Wind farm may blow more than it's worth
The mega wind farm that a British company proposes building off Sai Kung might cost as much as $2.8 billion and supply only 0.7 per cent of the city's electricity needs, a source says.
The proposal was cautiously received by green groups, which said that while it would help kick-start a real commercial renewable energy project, a detailed analysis of its costs and environmental benefits was needed to gauge its effectiveness.
The South China Morning Post yesterday reported British wind energy company Wind Prospect was finalising its feasibility study into building up to 50 offshore wind turbines, each of 3-4MW capacity, in the Ninepin islands, supplying power to the residents of Tseung Kwan O.
Although the company declined to offer an estimate on the cost, a source said it could be as much as $2.8 billion, excluding any land costs that were imposed by the government.
The source also said the project could be one of the largest offshore wind farm projects in the world and the biggest in Asia. But the total generation capacity could meet only 0.7 per cent of the city's needs.
'The firm has done quite a lot of advance work on the windmill locations, possible impacts on navigation and marine ecology and even how and where it could be connected to the power grid of CLP Power,' the source said.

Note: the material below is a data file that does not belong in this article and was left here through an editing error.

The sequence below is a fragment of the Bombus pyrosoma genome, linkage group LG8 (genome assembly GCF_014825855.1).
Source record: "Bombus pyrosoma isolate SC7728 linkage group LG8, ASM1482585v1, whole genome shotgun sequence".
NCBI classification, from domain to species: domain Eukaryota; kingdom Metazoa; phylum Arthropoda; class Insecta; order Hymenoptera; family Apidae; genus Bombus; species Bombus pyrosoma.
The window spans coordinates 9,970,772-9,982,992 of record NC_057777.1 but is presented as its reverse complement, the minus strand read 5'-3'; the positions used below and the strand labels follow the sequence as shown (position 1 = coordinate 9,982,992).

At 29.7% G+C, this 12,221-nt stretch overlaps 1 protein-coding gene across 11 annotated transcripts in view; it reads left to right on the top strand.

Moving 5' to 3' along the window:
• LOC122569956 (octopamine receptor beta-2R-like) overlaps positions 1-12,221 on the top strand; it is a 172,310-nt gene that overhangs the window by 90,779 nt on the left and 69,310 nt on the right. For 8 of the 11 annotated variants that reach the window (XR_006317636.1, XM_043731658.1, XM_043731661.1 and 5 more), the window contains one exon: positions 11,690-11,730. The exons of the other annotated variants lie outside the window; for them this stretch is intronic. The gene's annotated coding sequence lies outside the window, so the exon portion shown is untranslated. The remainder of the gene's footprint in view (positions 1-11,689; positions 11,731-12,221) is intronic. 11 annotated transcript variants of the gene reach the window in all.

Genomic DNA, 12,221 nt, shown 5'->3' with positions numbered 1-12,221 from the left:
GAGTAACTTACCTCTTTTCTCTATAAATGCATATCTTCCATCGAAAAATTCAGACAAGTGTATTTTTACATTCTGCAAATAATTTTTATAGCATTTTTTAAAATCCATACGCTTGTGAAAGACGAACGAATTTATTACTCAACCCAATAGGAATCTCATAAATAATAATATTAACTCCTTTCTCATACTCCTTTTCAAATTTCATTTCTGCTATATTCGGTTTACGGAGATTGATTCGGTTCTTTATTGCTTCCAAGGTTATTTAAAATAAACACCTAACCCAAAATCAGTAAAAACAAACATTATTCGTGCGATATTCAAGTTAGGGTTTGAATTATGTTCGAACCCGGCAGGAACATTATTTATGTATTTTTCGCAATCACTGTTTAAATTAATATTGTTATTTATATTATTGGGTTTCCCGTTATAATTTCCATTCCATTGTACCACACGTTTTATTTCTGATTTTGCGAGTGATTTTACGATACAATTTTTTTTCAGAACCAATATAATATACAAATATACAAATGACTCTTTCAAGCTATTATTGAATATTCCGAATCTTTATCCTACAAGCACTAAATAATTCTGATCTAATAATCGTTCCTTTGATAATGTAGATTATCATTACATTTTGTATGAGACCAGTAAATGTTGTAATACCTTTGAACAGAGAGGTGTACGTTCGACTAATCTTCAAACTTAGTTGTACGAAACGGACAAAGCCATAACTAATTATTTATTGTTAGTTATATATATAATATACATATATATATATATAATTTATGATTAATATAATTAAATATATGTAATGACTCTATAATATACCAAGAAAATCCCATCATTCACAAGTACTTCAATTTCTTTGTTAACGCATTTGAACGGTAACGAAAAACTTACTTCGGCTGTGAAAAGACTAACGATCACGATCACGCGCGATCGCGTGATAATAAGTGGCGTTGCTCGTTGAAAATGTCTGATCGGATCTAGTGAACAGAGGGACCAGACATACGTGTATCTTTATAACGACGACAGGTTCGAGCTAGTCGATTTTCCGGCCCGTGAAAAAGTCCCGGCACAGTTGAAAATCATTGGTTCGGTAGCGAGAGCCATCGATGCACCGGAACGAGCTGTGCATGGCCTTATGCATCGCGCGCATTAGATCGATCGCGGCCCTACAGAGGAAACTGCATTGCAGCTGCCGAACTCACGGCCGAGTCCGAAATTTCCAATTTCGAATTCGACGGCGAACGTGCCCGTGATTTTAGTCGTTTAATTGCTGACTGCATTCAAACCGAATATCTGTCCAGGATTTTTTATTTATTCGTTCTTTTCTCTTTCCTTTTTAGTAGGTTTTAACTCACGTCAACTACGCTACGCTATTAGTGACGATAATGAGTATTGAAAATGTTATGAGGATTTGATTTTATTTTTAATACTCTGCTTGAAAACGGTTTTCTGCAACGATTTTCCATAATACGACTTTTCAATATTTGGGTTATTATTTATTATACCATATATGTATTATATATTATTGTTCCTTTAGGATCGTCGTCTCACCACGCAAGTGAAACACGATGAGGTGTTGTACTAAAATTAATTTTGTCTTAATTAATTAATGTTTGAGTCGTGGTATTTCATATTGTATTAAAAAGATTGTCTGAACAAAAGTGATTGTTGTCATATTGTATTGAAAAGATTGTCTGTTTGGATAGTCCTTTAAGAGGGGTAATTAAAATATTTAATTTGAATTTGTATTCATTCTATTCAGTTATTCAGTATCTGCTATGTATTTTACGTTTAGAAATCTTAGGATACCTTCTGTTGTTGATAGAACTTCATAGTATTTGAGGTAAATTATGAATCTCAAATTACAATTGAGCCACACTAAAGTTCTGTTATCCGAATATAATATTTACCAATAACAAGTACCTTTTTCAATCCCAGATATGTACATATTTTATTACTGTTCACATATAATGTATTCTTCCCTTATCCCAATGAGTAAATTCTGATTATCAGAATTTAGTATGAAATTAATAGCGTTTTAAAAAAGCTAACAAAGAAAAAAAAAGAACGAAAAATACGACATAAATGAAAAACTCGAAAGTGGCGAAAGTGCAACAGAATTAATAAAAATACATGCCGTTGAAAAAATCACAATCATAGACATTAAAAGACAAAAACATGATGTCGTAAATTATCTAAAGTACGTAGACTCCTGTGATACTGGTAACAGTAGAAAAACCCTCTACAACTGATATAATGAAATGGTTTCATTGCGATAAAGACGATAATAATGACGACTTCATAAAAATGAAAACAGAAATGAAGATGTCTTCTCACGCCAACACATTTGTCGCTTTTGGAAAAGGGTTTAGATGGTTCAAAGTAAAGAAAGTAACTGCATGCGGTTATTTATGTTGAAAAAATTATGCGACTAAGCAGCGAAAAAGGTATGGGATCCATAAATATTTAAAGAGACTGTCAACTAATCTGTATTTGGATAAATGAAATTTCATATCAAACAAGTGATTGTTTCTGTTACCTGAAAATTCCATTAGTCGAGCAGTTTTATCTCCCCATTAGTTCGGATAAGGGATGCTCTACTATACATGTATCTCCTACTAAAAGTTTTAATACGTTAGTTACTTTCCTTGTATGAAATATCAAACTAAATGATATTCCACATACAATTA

Greenpeace climate campaigner Gloria Chang Wan-kei supported the initiative, saying it could encourage CLP Power and Hongkong Electric to step up investment in renewable energy. 'The two companies have the most financial resources to do it and yet they don't,' she said.
Hahn Chu Hon-keung, environmental affairs manager of Friends of the Earth, said Wind Prospect's study showed there was potential for the city to do more for renewable energy. But he urged the company to come up with more financial details of the project, adding that a wind farm on the mainland could be far more cost-efficient.
Under the proposed electricity market reform, investment on renewable energy would be rewarded with a permitted return of up to 11 per cent.
Wind Prospect could not be reached for comment.